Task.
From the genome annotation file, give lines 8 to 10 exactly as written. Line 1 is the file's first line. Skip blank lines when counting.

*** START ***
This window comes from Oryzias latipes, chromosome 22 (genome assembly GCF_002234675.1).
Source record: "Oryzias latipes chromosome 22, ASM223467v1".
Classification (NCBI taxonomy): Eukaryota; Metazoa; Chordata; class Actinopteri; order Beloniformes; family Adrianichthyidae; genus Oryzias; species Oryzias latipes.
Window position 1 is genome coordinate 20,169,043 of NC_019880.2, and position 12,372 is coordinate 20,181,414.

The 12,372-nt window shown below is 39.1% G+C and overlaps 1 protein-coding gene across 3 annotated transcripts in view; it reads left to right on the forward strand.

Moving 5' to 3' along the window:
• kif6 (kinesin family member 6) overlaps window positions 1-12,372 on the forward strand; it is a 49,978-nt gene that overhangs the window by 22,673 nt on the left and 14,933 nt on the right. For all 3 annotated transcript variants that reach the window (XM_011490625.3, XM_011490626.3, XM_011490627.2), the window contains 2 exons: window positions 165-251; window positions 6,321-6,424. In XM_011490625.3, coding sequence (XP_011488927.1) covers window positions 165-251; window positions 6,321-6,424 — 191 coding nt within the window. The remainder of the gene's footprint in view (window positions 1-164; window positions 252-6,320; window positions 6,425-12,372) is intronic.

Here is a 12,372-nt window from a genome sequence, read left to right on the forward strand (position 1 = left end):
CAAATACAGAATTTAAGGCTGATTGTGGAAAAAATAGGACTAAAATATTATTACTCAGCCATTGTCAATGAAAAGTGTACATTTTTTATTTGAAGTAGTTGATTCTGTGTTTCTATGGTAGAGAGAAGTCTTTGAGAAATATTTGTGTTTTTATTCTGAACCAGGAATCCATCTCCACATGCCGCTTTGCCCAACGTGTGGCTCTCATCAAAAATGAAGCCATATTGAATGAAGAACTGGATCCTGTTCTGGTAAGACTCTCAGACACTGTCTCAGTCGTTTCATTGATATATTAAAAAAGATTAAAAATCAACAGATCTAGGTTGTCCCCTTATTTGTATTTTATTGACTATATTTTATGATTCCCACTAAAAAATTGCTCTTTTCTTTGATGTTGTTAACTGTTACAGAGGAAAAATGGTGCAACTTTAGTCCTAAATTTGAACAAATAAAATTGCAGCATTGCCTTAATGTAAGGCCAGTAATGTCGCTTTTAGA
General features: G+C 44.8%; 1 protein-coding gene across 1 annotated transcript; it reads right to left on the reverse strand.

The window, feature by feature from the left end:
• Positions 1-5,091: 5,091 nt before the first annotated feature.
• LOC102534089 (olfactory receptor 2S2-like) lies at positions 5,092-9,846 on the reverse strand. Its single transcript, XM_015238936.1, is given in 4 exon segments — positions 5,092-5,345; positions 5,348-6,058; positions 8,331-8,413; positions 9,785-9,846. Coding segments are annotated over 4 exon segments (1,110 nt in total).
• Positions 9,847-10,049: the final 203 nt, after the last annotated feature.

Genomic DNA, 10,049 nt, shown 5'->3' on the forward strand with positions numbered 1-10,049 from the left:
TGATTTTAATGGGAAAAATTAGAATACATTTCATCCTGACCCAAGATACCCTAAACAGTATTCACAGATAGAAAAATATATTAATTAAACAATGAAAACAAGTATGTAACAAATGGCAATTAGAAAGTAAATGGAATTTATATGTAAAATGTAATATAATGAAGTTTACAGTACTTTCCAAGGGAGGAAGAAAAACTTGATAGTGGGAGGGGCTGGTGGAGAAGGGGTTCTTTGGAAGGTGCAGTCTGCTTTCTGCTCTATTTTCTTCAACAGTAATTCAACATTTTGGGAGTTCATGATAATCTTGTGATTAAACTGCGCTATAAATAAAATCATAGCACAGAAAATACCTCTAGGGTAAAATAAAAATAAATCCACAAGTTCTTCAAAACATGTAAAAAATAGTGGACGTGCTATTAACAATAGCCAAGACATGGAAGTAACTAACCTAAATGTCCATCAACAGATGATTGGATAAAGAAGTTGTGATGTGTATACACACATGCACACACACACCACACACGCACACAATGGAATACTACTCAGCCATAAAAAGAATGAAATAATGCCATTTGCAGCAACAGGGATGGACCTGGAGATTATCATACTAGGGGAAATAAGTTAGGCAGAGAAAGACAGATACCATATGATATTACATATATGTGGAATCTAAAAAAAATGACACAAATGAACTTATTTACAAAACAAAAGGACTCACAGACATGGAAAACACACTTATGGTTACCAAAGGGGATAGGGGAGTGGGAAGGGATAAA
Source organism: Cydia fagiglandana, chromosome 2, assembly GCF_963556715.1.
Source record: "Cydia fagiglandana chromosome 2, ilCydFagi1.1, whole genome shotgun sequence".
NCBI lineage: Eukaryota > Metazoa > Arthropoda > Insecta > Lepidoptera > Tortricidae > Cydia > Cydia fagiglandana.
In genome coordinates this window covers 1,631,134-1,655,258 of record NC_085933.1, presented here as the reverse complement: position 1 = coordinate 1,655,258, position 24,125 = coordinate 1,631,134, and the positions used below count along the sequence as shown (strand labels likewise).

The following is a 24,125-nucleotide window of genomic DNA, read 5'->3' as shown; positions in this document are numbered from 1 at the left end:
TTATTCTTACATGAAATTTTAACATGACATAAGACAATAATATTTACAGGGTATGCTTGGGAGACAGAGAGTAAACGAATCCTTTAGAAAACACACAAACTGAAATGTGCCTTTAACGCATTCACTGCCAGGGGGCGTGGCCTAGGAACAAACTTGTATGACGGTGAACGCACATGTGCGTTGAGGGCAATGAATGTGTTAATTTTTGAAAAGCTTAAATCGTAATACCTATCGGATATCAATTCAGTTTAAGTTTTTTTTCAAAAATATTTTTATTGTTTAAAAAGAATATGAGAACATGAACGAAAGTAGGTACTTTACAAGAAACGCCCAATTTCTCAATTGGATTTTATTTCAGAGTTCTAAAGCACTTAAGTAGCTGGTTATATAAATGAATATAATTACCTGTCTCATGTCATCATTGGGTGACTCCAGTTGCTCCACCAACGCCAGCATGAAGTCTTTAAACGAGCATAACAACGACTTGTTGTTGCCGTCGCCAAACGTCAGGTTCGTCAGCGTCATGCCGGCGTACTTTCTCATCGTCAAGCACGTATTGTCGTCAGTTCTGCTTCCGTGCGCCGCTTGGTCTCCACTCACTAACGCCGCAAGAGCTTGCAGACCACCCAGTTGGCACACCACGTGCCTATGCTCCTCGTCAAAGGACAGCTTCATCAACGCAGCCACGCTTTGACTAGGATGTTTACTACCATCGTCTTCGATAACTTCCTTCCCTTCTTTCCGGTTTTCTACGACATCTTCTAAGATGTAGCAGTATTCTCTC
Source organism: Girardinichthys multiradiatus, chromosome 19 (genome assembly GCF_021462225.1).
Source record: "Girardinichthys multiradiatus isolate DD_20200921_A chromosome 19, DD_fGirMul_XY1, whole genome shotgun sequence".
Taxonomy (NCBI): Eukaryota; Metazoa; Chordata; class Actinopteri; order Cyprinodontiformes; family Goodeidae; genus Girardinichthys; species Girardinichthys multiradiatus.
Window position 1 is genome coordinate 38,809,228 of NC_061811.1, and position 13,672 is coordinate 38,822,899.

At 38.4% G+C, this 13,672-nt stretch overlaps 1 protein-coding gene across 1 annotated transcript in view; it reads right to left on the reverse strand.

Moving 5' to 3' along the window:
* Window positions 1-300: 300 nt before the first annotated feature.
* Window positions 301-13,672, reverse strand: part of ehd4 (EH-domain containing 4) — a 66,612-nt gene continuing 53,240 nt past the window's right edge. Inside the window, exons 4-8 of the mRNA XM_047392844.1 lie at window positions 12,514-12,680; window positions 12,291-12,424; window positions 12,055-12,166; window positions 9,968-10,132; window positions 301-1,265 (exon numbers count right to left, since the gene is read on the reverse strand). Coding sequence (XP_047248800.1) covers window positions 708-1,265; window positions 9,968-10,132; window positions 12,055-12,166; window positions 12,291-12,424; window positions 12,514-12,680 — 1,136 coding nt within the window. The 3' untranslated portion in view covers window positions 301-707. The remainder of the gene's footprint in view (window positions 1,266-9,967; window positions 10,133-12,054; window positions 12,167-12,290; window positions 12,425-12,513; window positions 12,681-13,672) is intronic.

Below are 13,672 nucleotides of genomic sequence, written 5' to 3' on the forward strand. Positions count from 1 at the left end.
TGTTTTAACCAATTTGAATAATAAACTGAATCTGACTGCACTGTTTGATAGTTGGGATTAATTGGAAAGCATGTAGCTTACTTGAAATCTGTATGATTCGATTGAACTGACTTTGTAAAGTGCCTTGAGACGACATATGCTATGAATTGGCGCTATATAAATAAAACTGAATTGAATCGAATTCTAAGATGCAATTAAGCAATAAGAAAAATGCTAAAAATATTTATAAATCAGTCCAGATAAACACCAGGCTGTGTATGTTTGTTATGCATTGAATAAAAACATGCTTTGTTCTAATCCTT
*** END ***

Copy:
Here is a 12,372-nt window from a genome sequence, read left to right on the forward strand (position 1 = left end):
CAAATACAGAATTTAAGGCTGATTGTGGAAAAAATAGGACTAAAATATTATTACTCAGCCATTGTCAATGAAAAGTGTACATTTTTTATTTGAAGTAGTTGATTCTGTGTTTCTATGGTAGAGAGAAGTCTTTGAGAAATATTTGTGTTTTTATTCTGAACCAGGAATCCATCTCCACATGCCGCTTTGCCCAACGTGTGGCTCTCATCAAAAATGAAGCCATATTGAATGAAGAACTGGATCCTGTTCTGGTAAGACTCTCAGACACTGTCTCAGTCGTTTCATTGATATATTAAAAAAGATTAAAAATCAACAGATCTAGGTTGTCCCCTTATTTGTATTTTATTGACTATATTTTATGATTCCCACTAAAAAATTGCTCTTTTCTTTGATGTTGTTAACTGTTACAGAGGAAAAATGGTGCAACTTTAGTCCTAAATTTGAACAAATAAAATTGCAGCATTGCCTTAATGTAAGGCCAGTAATGTCGCTTTTAGA
General features: G+C 44.8%; 1 protein-coding gene across 1 annotated transcript; it reads right to left on the reverse strand.